Wood has suffered from what is commonly called the mutation of myth, the slow erosion of the truth over time because it is being recounted and remembered via oral, not archival memory. When Plan 9 was first dissected, it was done so from half remembered TV broadcasts and incomplete, first person accounts. Just how "bad" it was became a sort of cinematic one-upsmanship, critic after critic exaggerating defects and expounding, exponentially on the technical demerits of the film. Plan 9 soon became that great lost anomaly—a movie created by a retarded cinematic savant, so utterly brain dead behind the camera and devoid of anything even remotely resembling talent that viewing this work would disrupt your voluntary and involuntary motor skills. It did not matter that, to some people, Ed did what he could with what he had: limited funds, less than stellar stars, and bottom of the cardboard box effects. Nope. The true story of Plan 9's fall into disgrace can be viewed as a sort of analytical version of that childhood game Telephone. Without a video or DVD to defend him, the minor mistakes that made up Plan 9's essential flaws were repeated and distorted in time into the GREATEST ERRORS EVER FILMED! And this is not true. The reality is much calmer, much simpler.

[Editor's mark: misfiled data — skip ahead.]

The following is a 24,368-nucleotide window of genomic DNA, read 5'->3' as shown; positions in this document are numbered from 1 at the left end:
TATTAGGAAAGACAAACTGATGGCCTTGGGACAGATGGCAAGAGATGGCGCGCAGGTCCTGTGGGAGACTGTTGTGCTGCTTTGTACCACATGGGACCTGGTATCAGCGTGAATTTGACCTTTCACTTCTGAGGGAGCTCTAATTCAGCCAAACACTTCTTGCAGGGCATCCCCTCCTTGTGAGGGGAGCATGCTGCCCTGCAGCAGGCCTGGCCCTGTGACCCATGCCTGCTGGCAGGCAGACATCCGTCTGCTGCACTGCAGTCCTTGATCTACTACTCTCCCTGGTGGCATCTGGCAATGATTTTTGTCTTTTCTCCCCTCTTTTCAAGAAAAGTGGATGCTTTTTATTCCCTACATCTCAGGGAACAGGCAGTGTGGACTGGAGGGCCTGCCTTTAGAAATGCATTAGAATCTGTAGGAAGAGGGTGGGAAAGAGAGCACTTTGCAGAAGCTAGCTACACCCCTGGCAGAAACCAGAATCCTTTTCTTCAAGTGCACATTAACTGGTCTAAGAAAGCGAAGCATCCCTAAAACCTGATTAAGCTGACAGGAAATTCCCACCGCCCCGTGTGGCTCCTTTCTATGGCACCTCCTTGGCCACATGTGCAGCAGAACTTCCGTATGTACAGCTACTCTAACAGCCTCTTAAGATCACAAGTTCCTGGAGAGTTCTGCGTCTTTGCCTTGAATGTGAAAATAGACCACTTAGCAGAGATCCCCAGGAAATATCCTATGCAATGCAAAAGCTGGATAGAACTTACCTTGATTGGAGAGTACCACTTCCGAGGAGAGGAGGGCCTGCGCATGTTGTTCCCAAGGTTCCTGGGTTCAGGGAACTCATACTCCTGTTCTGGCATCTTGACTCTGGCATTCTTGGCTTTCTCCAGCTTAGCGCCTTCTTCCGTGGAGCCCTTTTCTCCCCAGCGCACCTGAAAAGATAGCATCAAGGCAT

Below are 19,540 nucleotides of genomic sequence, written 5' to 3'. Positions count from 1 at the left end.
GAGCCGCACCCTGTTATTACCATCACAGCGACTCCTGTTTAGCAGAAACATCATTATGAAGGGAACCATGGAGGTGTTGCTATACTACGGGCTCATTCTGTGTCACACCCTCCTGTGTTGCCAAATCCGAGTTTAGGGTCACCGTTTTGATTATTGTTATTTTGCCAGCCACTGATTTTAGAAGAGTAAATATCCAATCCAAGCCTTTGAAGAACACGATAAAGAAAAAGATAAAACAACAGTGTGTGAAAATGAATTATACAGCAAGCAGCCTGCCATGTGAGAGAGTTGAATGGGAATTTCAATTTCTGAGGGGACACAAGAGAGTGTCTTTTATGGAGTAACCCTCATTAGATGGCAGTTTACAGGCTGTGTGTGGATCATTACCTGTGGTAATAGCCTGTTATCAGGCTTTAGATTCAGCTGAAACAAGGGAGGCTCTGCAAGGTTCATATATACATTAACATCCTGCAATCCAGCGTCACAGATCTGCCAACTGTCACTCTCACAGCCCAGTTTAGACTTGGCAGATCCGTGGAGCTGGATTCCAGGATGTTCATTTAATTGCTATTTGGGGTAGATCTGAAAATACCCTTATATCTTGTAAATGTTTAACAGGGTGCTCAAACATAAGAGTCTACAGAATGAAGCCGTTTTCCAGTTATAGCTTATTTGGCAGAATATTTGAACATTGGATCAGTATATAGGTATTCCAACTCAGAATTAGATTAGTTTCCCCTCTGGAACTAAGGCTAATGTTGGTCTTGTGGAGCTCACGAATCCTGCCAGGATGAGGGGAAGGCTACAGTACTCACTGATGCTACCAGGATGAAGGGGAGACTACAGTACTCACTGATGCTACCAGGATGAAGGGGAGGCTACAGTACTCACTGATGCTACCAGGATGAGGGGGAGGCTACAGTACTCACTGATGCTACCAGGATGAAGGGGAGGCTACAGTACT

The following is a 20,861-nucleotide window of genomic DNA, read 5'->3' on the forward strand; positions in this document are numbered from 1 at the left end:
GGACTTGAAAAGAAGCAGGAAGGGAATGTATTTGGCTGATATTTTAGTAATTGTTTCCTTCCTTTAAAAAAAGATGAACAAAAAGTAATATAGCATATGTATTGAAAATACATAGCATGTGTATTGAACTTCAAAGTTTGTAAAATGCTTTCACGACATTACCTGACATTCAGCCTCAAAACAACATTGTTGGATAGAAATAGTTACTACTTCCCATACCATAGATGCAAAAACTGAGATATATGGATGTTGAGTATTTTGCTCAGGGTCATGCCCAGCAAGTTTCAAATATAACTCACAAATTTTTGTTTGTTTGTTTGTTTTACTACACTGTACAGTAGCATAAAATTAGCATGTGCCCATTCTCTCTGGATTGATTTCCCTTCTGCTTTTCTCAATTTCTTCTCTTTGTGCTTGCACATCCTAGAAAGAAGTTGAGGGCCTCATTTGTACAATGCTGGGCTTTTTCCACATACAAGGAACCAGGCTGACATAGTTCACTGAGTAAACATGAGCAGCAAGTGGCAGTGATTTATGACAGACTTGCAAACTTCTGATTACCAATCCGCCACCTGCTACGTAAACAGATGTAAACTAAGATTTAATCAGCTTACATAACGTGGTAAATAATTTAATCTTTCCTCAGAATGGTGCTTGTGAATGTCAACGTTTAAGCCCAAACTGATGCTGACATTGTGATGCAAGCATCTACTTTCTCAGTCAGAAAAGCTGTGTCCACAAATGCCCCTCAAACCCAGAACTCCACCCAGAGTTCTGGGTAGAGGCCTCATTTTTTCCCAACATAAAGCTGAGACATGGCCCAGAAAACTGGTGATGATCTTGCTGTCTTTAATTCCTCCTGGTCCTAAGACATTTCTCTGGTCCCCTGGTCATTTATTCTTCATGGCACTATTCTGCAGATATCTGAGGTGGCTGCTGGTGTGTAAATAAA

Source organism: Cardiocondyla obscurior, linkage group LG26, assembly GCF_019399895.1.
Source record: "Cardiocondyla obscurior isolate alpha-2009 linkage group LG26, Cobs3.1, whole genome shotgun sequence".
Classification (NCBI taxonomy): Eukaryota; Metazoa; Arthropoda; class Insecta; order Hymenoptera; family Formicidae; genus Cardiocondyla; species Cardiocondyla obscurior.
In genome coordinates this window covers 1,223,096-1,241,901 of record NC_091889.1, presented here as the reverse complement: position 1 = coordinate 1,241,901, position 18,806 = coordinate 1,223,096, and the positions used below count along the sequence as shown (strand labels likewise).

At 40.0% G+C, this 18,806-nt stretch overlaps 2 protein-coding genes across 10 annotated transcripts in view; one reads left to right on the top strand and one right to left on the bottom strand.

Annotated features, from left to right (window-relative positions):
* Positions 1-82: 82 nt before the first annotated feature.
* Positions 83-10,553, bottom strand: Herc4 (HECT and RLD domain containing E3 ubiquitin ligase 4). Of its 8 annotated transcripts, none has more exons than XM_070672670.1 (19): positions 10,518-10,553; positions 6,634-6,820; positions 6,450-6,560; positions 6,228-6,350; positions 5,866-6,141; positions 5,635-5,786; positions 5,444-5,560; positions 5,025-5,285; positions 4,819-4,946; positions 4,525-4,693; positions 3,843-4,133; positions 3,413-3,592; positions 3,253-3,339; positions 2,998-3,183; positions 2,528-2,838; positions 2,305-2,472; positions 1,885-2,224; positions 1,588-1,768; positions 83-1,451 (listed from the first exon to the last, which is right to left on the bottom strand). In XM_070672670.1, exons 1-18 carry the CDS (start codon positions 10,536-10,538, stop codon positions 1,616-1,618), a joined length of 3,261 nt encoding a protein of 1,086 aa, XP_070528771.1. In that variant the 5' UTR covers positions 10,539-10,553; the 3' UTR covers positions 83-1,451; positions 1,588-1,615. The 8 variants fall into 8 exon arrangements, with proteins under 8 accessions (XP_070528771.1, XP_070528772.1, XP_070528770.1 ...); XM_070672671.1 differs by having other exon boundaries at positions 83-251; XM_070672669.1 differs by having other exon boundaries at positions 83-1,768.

In many ways, Plan 9 is the ULTIMATE cinematic experience. It requires absolute attention from the audience, and demands complete suspension of disbelief in order for the premise and performances to work. And these are good things. Movies are meant to engage, to stir and involve. If Plan 9 is going to entertain you, you have to meet it halfway. You have to forgive its flaws and its gaffes and simply enjoy. Mind you, Wood and his cast are up to the challenge. They are going to do their damnest to frighten, scare, enthrall, and entertain you. From the very beginning, when the strange human silhouette emerges and the words "Criswell Predicts" appears across the screen, Plan 9 demands you pay attention. Criswell lets us know that this is a true story (umm…it's not, though) and he is so gung ho, so out to reach his audience, that there is a moment of doubt where maybe, just maybe, he is telling the truth. Even in the scenes of (obviously) fake graveyards, or bad day for night continuity, Wood as his actors play everything straight, never once letting the cardboard crosses or model shop saucers spoil their "taking it all very seriously" tone.